Tips to New Teachers
Observations from a no longer New Teacher
I just concluded my first year sitting behind a desk and giving the grades instead of receiving them. I decided to jot down a few of my observations and tips in the hopes of making it easier for the new ones who will sit down this August and feel a little out of place
Come in guns blazing.
It is much easier to be a super strict teacher and ease up than it is to be lenient and double down. The kids aren’t going to take you seriously if you come off as a push over and they will push.
Respect the hierarchy.
There is always a hierarchy. Someone is always in charge, someone is always above you. Those teachers who have been there for 15 years, don’t expect them to tell you all their secrets and invite you into their club right away. Prove your worth and your sincerity and you will find most willing to share their knowledge.
There are the rules and then there are the RULES.
The rules are the ones you get in the handbook. The RULES are the ones that make people whisper. These are the ones like not discussing that particular local event, or whose parking spot belongs to who, or which parents are “untouchable”. You can either figure these out by trial and error or hopefully find someone nice enough to let you in on the unwritten taboos.
You will get invested.
And faster than you think. You will find yourself staying after to help the kid who can’t quite get it and buying snacks for the chess team. You will wind up with a dozen shirts in your closet with the school colors and not remember buying any. You’ll get roped into this club, and that extracurricular. Before you know it, you will be planning how to make it better at home on Saturday.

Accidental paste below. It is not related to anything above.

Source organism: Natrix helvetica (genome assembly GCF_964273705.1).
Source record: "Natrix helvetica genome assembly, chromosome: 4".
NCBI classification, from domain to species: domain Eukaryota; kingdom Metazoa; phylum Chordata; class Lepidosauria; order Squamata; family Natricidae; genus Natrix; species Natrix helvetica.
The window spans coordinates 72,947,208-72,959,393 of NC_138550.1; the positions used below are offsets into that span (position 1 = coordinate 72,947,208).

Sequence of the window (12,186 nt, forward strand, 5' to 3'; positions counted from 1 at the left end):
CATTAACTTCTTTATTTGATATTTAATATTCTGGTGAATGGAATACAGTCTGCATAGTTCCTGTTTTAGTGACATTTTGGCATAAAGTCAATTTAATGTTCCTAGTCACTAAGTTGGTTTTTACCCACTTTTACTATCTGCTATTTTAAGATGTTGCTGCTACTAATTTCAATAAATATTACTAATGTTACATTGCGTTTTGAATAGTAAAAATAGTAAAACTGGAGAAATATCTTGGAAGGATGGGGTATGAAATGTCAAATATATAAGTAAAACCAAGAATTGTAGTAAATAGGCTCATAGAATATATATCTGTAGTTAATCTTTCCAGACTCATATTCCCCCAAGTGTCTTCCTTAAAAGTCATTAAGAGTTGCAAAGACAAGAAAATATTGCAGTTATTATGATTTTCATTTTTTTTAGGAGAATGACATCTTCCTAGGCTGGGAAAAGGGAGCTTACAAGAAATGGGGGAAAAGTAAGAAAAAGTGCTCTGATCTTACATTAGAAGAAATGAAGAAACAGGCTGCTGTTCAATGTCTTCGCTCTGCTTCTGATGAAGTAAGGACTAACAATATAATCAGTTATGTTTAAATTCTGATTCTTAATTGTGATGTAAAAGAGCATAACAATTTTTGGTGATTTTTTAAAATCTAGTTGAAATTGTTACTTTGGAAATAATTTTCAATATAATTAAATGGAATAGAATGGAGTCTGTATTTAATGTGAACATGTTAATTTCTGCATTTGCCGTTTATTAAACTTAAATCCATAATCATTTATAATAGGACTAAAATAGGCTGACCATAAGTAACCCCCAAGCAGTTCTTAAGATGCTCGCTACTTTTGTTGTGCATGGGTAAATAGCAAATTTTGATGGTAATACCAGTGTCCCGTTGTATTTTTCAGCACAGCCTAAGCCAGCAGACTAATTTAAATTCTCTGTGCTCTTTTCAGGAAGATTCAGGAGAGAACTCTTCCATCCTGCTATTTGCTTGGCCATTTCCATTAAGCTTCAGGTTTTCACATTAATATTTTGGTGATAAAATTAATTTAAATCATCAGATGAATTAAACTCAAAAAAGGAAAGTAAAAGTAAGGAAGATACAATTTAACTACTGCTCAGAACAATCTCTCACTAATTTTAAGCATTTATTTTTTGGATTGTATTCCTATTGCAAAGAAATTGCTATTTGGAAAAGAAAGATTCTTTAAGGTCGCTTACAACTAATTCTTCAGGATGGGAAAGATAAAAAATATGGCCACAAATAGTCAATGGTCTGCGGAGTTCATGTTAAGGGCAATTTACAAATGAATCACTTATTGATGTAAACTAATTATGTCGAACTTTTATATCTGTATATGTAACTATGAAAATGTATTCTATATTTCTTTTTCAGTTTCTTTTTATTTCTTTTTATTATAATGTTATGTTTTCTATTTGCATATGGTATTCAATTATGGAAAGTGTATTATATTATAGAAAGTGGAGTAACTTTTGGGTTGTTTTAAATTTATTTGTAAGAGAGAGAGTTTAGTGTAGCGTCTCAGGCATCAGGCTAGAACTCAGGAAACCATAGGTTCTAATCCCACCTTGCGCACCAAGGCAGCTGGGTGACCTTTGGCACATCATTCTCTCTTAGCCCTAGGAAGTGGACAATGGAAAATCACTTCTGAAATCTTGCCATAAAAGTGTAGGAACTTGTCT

You will get angry.
It will get to you. There is no getting around it. The absolute shambles of the system and the way it is failing the students who most need the help will worm its way into your soul. You will feel cheated and useless and lost while trying to fight a battle that was lost long before that kid ever got to your classroom. You aren’t alone. Do what you can.
Befriend the janitors.
The custodians and the secretaries know more than everyone else. Make sure and treat them with respect. Take the time to talk to them and if possible make their job a little easier when you can. Also if you ever need something for your room like a desk, doorstop, trash can, or something similar ask a custodian. They can supply just about anything like that. These invisible workers run the school and are very rarely given the recognition they deserve. Go out of your way to notice them.
Play to your strengths.
If you are a nerd, play that up. Talk about video games and the latest marvel movie. If you are a jock, relate history to football. Don’t try to be someone you aren’t. Kids can smell a faker from a mile away.
The yearbook staff knows everything
Need to know who got a detention, who failed this class or which teacher isn’t coming back next year? Talk to the yearbook editors. The kids in that class have access to the school on an entirely other level while still being tapped into the student gossip network. They will know things before the staff will. Keep in mind that also means they somehow know about that drunk text you sent to the principal and how you got that dent in your car door. Use this resource with caution.
Do not piss off the IT people
These people have the means to make your life miserable. They control access to your email, your internet, and what videos you can use to teach in your classroom. They decide if you having a working smartboard is urgent or can wait until next month. Ask for help, but do it nicely, and do it once. They don’t need reminding every other day and they tend to take that badly. This is another group that if you treat right will pay massive dividends.
Hopefully you found some of this useful. Or it at least gave you a laugh. Schools are scary places as students and for new teachers it kinda comes back. Keep your composure, trust your instincts, and remember you have the right stuff or you wouldn’t be there in the first place. Have a wonderful summer and an awesome first year.